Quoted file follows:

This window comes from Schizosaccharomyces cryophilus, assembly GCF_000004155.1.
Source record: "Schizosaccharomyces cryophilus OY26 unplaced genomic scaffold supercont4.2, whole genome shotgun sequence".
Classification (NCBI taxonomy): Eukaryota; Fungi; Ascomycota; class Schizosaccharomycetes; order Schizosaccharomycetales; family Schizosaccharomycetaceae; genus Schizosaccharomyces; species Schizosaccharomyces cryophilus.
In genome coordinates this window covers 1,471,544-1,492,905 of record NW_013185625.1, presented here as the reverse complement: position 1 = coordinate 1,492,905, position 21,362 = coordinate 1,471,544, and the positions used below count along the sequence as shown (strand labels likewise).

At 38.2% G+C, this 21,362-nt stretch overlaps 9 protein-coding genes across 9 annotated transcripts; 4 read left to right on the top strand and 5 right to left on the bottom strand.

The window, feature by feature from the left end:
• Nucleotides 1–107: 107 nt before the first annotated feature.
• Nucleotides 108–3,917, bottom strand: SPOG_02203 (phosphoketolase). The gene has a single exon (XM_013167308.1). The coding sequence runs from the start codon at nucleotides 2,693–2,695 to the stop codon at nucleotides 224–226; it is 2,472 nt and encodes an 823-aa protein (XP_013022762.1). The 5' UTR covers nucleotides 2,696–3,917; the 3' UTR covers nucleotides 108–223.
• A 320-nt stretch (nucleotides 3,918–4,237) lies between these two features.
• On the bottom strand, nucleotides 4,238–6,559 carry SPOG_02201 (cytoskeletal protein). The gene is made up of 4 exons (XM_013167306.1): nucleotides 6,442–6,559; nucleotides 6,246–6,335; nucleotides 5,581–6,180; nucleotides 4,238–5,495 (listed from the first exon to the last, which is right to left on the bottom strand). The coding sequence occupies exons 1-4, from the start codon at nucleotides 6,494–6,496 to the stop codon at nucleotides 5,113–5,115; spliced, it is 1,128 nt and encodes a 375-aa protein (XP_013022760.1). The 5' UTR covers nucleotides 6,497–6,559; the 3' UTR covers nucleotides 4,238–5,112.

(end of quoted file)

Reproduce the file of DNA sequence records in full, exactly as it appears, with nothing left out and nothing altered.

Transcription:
This window comes from Schizosaccharomyces cryophilus, assembly GCF_000004155.1.
Source record: "Schizosaccharomyces cryophilus OY26 unplaced genomic scaffold supercont4.2, whole genome shotgun sequence".
Classification (NCBI taxonomy): Eukaryota; Fungi; Ascomycota; class Schizosaccharomycetes; order Schizosaccharomycetales; family Schizosaccharomycetaceae; genus Schizosaccharomyces; species Schizosaccharomyces cryophilus.
In genome coordinates this window covers 1,471,544-1,492,905 of record NW_013185625.1, presented here as the reverse complement: position 1 = coordinate 1,492,905, position 21,362 = coordinate 1,471,544, and the positions used below count along the sequence as shown (strand labels likewise).

At 38.2% G+C, this 21,362-nt stretch overlaps 9 protein-coding genes across 9 annotated transcripts; 4 read left to right on the top strand and 5 right to left on the bottom strand.

The window, feature by feature from the left end:
• Nucleotides 1–107: 107 nt before the first annotated feature.
• Nucleotides 108–3,917, bottom strand: SPOG_02203 (phosphoketolase). The gene has a single exon (XM_013167308.1). The coding sequence runs from the start codon at nucleotides 2,693–2,695 to the stop codon at nucleotides 224–226; it is 2,472 nt and encodes an 823-aa protein (XP_013022762.1). The 5' UTR covers nucleotides 2,696–3,917; the 3' UTR covers nucleotides 108–223.
• A 320-nt stretch (nucleotides 3,918–4,237) lies between these two features.
• On the bottom strand, nucleotides 4,238–6,559 carry SPOG_02201 (cytoskeletal protein). The gene is made up of 4 exons (XM_013167306.1): nucleotides 6,442–6,559; nucleotides 6,246–6,335; nucleotides 5,581–6,180; nucleotides 4,238–5,495 (listed from the first exon to the last, which is right to left on the bottom strand). The coding sequence occupies exons 1-4, from the start codon at nucleotides 6,494–6,496 to the stop codon at nucleotides 5,113–5,115; spliced, it is 1,128 nt and encodes a 375-aa protein (XP_013022760.1). The 5' UTR covers nucleotides 6,497–6,559; the 3' UTR covers nucleotides 4,238–5,112.